Education Ministry officials arrested for NIS 20 million fraud scandal

The officials are suspected of inflating the number of hours they spent grading both oral and written exams, receiving additional payment from an external company that is financed by the ministry.

By
March 19, 2018 11:45
1 minute read.
Handcuffs

Handcuffs [Illustrative]. (photo credit: INIMAGE)

 
X

Dear Reader,
As you can imagine, more people are reading The Jerusalem Post than ever before. Nevertheless, traditional business models are no longer sustainable and high-quality publications, like ours, are being forced to look for new ways to keep going. Unlike many other news organizations, we have not put up a paywall. We want to keep our journalism open and accessible and be able to keep providing you with news and analysis from the frontlines of Israel, the Middle East and the Jewish World.

As one of our loyal readers, we ask you to be our partner.

For $5 a month you will receive access to the following:

  • A user experience almost completely free of ads
  • Access to our Premium Section
  • Content from the award-winning Jerusalem Report and our monthly magazine to learn Hebrew - Ivrit
  • A brand new ePaper featuring the daily newspaper as it appears in print in Israel

Help us grow and continue telling Israel’s story to the world.

Thank you,

Ronit Hasin-Hochman, CEO, Jerusalem Post Group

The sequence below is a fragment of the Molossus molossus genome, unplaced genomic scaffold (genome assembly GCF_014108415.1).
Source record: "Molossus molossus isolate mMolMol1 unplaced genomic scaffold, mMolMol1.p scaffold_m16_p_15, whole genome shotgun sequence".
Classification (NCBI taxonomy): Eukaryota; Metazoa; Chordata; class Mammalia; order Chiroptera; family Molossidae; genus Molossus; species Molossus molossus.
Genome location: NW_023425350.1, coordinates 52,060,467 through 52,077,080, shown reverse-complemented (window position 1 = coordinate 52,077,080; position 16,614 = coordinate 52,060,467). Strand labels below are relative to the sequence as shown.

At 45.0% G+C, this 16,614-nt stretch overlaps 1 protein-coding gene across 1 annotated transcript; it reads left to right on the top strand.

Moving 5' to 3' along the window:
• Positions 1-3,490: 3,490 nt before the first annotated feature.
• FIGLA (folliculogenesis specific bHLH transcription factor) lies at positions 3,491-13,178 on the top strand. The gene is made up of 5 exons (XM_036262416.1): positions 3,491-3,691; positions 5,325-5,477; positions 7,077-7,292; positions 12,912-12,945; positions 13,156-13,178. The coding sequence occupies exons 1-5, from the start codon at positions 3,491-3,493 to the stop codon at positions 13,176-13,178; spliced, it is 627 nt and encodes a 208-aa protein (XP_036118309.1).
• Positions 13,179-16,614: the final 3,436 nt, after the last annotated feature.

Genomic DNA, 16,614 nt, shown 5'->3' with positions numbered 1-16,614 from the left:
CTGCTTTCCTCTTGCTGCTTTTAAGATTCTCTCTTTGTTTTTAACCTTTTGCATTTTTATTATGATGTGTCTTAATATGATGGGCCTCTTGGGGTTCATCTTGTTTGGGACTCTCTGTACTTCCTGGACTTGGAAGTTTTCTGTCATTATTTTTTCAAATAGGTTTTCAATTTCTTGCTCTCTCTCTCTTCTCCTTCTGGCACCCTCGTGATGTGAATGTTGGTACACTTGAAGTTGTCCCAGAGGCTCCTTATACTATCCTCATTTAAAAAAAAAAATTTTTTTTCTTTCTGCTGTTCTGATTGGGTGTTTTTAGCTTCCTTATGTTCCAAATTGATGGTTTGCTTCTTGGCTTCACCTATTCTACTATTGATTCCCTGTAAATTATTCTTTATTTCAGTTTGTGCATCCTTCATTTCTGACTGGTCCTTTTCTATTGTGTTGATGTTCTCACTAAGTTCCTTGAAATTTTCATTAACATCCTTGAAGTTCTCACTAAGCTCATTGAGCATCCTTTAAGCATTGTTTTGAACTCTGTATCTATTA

Yaakov Katz, Editor-in-Chief

UPGRADE YOUR JPOST EXPERIENCE FOR 5$ PER MONTH Show me later

Police on Monday detained 18 Education Ministry officials, including senior administrators, over suspicions of corruption and fraud in grading exams, totaling more than NIS 20 million.

The officials are suspected of inflating the number of hours they spent grading both oral and written exams, receiving additional payment from an external company that is financed by the Education Ministry.

Police launched a covert investigation in January after receiving a complaint by the ministry, which had conducted an internal review that raised suspicions of serious irregularities in the markup of final exams by the suspects.

In the course of the investigation, suspicions of theft, fraud, forgery and false registration of corporate documents arose, the police said.

Additionally, the investigation uncovered suspicions that several suspects allegedly registered family members as test examiners, even though they were not trained or authorized for the job, and then fraudulently billed the external company hundreds of thousands of shekels.

The police said in a statement that it “views with severity the violation of integrity, and will continue to act to expose and investigate improper processes taking place that exploit public positions in government offices with the aim of extracting funds from the State and at the expense of the Israeli taxpayer unlawfully.”

Join Jerusalem Post Premium Plus now for just $5 and upgrade your experience with an ads-free website and exclusive content. Click here>>

Related Content

Prime Minister Benjamin Netanyahu and his wife, Sara Netanyahu, at the Jerusalem Theater
June 24, 2019
Netanyahu ‘flocking to the Arab parties’ claims Liberman

By JEREMY SHARON

Cookie Settings